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Panamagate: Imran wants SC to ignore two Qatari letters

Updated February 18, 2017

ISLAMABAD: Pakistan Tehreek-i-Insaf (PTI) chairman Imran Khan has submitted an affidavit to the Supreme Court seized with the Panama Papers case, asking it to ignore the two Qatari letters produced by the Sharif family as evidence of their stance in the case.

In the letters dated Nov 5 and Dec 22, 2016, former Qatari prime minister and foreign minister Sheikh Hamad bin Jassim bin Jabber Al-Thani had clarified the Sharifs’ investment and settlement of 12 million dirhams in 1980 in the real estate business of the Al-Thani family.

In the 24-page affidavit, the PTI leader termed the letters a wonderful example of reverse reconstruction, clearly concocted to cater to the issues before the Supreme Court. The letters, he argued, were simply ‘unbelievable’ and an alleged puerile attempt by a rich Qatari to come to the aid of a rich Pakistani.

Mr Khan aims to rebut the Qatari letters, the affidavits of Tariq Shafi — a cousin of Prime Minister Nawaz Sharif — and that of Abdul Rahman Mohammad Abdullah Kayed and Hussain Nawaz, and touch upon the antecedents and background of Shezi Nackvi, the non-executive director of Crescent Standard Investment Bank Ltd, purchase of London flats and alleged tax evasion by the prime minister.

The affidavit disputed the assertion that 12m dirham in cash was invested with the Qatari royal family and therefore, it said, no question of settlement with the Al-Thani family arises.

“No banking transaction has been placed on record by Sheikh Hamad or Prime Minister Nawaz Sharif,” said the affidavit filed through Advocate Naeem Bokhari, the counsel for Mr Khan.

Mr Shafi in his affidavit, submitted on Jan 20, claimed that he had deposited 12m dirham in cash with the Qatari rulers after the sale of Gulf Steel Mills in 1980.

Likewise, the February 2006 trust deed between the prime minister’s children — Maryam Safdar and Hussain Nawaz — did not, and could not have taken place and, was therefore, fake or otherwise fatally defective with no effect on the actual or beneficial ownership of the upscale four London flats.

Mr Khan argued that the Qatari letters reflected that the Al-Thani family was acting as a banker in respect of a non-existent investment. Curiously, he said, the worksheet presented before the court reflected only the drawdown on this claimed investment in relation to the transactions being summoned by the apex court.

“For 20 years there was no withdrawal from the alleged fake investment, but payment of $8m in 2000 to Al-Towfeeq Company for Investment Funds was shown without a corresponding bank transaction or remittance, similar to the cash receipts from Tariq Shafi in 1980,” the affidavit said.

It claimed that no money was available with Mr Shafi to act as per instructions of the late Mian Sharif, and the improvement made in his subsequent affidavit of January 2017 claiming that the cash was handed over to Fahad bin Jassim bin Jaber Al-Thani of Qatar in Dubai on his different visits was equally false.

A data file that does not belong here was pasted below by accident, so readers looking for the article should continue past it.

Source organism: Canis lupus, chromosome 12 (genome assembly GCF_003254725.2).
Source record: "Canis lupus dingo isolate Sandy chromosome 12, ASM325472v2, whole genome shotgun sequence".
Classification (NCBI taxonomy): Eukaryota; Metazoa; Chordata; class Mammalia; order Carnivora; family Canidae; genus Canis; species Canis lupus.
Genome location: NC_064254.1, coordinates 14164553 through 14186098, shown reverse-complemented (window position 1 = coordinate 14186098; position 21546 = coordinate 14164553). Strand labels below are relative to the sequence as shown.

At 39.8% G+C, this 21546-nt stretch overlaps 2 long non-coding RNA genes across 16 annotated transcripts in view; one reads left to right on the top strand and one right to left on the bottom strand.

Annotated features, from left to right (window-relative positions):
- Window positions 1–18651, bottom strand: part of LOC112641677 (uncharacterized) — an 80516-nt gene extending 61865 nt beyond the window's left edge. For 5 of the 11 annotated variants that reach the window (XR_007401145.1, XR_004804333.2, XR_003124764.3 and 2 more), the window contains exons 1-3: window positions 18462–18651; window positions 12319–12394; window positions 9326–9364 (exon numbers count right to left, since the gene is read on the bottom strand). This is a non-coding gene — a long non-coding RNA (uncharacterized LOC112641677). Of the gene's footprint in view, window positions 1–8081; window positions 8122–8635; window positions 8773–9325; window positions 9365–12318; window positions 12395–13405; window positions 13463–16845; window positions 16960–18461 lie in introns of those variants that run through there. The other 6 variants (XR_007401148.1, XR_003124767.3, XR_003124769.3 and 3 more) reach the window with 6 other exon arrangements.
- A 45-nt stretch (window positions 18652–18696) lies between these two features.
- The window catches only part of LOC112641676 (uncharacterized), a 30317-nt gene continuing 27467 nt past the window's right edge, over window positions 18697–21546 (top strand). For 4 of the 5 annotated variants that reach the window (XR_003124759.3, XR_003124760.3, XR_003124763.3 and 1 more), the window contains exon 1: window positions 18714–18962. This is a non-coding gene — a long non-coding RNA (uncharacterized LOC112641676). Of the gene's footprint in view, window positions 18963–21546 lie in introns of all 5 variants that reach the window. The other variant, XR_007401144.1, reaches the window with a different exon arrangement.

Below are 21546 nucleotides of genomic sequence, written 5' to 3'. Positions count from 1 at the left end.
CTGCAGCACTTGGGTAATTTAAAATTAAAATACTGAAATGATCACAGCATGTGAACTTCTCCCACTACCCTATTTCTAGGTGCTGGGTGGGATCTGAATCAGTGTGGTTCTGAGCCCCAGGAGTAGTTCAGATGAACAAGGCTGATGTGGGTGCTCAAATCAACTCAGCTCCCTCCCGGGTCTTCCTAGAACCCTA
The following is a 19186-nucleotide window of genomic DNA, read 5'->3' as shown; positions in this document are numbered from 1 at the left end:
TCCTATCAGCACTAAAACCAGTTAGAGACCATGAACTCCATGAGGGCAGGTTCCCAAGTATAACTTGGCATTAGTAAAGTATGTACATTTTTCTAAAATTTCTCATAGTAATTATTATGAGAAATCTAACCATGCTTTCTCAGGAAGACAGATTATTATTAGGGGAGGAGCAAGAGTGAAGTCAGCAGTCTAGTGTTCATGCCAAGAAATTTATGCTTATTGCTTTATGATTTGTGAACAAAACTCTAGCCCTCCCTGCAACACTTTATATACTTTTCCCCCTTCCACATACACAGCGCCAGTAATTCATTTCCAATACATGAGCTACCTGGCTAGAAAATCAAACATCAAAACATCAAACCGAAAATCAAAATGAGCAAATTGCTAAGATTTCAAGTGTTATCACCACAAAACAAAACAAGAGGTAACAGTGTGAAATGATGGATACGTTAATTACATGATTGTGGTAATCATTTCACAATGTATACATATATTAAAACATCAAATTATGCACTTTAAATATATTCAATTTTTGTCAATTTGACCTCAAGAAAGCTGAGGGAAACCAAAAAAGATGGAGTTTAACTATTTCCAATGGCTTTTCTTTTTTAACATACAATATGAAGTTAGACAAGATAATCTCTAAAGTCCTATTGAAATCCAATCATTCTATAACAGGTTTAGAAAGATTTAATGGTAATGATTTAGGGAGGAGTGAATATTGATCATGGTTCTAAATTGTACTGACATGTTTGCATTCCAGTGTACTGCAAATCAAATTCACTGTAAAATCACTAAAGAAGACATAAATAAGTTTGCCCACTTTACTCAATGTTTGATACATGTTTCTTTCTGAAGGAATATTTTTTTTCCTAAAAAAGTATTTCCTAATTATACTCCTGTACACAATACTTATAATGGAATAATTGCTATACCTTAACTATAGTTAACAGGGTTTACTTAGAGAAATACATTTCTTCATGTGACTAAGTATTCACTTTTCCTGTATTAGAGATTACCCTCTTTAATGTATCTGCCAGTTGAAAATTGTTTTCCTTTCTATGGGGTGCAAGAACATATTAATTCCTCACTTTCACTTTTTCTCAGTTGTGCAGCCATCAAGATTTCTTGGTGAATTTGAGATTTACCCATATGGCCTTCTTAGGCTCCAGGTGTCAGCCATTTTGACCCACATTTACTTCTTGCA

Dubai’s Gulf Steel Mills was a financial disaster from the beginning until its end, the affidavit claimed. Besides, the Hudaibya Paper Mill’s audited financial statements of 2000 do not reflect the $8m purported payment as a final clearance of the Al-Towfeeq loan. Instead, the accounts show that the liability was simply substituted without identifying the person or entity which was the new creditor.

In 2001, Hussain Nawaz received $1.038m to cover his investment in London, i.e Flagship and other companies, Mr Khan said, adding that once again there was no banking transaction.

Surprisingly, the amounts for Azizia Steel Company were paid through cheques when the investment was in a brother Arab country, the PTI chief said, adding that the documents presented by the Sharif family showed a payment of $936,766 in 2004, also in cash because there was no bank transaction.

About the prime minister, the affidavit stated that he had failed to mention any investment in Qatar with the Al-Thani family’s real estate business when he addressed parliament or the nation on television and even in his concise statement of Nov 3, 2016, before the Supreme Court.

About the flats, it said the Sharifs had lived in London for many years where property could not be purchased, except through solicitors. The purchaser has to deposit the agreed purchase price in the bank account of his solicitor, who upon signing the final contract, transfers the amount to the bank account of the seller’s solicitor, who then deposits it in the account of the seller.

But till date no material whatsoever had been placed before the Supreme Court reflecting any banking transaction by Sheikh Hamad qua the four London flats purchased between 1993 and 1995 or by the prime minister or Hussain Nawaz, the affidavit said, adding that these apartments could not be possibly purchased without banking transactions.

Considering the non-reflection of rent claimed to have been paid by Hassan Nawaz through quarterly remittances from Pakistan in the alleged “newly constructed reverse engineered statement” by Sheikh Hamad, the flats were purchased at the relevant dates by the Sharif family through alleged money laundering and Maryam Nawaz was and is the beneficial owner of these flats, the affidavit claimed.

Likewise, it said, gifts amounting to Rs812m sent by Hussain Nawaz to the prime minister of which nearly Rs20m was gifted back to Hussain were income from other sources. Similarly, the cash gift of Rs51m by the prime minister to Maryam was not admissible under tax laws, the affidavit claimed.

Published in Dawn, February 18th, 2017